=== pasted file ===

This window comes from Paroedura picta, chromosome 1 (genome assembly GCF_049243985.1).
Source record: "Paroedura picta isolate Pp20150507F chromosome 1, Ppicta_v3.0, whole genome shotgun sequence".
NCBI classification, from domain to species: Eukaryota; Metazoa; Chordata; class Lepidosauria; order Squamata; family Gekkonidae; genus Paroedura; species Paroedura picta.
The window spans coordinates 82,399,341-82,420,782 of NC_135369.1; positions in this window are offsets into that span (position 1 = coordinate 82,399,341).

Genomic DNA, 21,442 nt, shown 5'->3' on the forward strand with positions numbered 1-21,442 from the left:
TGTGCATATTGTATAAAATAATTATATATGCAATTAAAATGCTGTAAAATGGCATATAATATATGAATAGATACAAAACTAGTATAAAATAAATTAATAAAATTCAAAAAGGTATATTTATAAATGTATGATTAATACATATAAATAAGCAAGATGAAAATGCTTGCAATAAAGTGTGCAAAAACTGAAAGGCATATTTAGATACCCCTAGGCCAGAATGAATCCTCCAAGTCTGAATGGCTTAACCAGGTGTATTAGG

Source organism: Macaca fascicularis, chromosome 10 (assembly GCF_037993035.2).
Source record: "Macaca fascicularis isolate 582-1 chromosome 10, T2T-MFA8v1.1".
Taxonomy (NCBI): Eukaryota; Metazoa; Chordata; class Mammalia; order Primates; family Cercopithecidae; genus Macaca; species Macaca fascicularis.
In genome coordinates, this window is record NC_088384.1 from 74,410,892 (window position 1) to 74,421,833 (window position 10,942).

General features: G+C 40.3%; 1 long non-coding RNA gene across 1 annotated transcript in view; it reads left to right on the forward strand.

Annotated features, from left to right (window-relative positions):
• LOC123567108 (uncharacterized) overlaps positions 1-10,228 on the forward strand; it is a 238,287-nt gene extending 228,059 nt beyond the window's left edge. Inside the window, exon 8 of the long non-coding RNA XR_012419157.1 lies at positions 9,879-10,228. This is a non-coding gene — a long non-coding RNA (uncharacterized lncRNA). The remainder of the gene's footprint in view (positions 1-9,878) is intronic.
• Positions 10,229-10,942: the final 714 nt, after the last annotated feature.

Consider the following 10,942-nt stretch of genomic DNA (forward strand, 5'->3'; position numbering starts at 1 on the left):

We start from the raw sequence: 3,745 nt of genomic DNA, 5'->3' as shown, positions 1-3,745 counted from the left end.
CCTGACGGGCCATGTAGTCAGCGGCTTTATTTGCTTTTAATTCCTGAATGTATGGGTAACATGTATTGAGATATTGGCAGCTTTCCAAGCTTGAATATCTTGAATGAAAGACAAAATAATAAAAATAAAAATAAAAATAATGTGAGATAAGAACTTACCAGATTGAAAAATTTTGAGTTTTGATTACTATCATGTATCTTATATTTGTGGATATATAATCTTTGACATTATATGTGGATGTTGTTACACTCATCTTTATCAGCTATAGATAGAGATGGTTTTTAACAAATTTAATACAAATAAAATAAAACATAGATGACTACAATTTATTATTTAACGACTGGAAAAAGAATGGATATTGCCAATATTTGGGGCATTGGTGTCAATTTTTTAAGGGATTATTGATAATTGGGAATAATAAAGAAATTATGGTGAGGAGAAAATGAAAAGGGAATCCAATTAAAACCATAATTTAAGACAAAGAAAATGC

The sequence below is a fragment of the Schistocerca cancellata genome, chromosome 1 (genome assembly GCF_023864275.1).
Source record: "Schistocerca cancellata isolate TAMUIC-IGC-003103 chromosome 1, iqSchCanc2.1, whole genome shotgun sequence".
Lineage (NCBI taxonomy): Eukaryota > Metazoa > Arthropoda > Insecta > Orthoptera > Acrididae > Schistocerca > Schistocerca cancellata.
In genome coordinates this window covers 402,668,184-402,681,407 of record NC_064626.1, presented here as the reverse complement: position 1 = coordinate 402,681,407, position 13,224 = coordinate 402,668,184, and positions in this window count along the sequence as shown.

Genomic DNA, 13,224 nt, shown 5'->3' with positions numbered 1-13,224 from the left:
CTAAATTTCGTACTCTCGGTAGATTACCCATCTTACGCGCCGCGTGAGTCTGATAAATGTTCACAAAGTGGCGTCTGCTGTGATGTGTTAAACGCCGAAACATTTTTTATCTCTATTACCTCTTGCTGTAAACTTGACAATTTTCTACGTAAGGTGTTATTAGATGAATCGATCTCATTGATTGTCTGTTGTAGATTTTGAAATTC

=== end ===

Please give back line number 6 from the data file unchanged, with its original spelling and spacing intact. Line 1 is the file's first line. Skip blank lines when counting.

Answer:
TGTGCATATTGTATAAAATAATTATATATGCAATTAAAATGCTGTAAAATGGCATATAATATATGAATAGATACAAAACTAGTATAAAATAAATTAATAAAATTCAAAAAGGTATATTTATAAATGTATGATTAATACATATAAATAAGCAAGATGAAAATGCTTGCAATAAAGTGTGCAAAAACTGAAAGGCATATTTAGATACCCCTAGGCCAGAATGAATCCTCCAAGTCTGAATGGCTTAACCAGGTGTATTAGG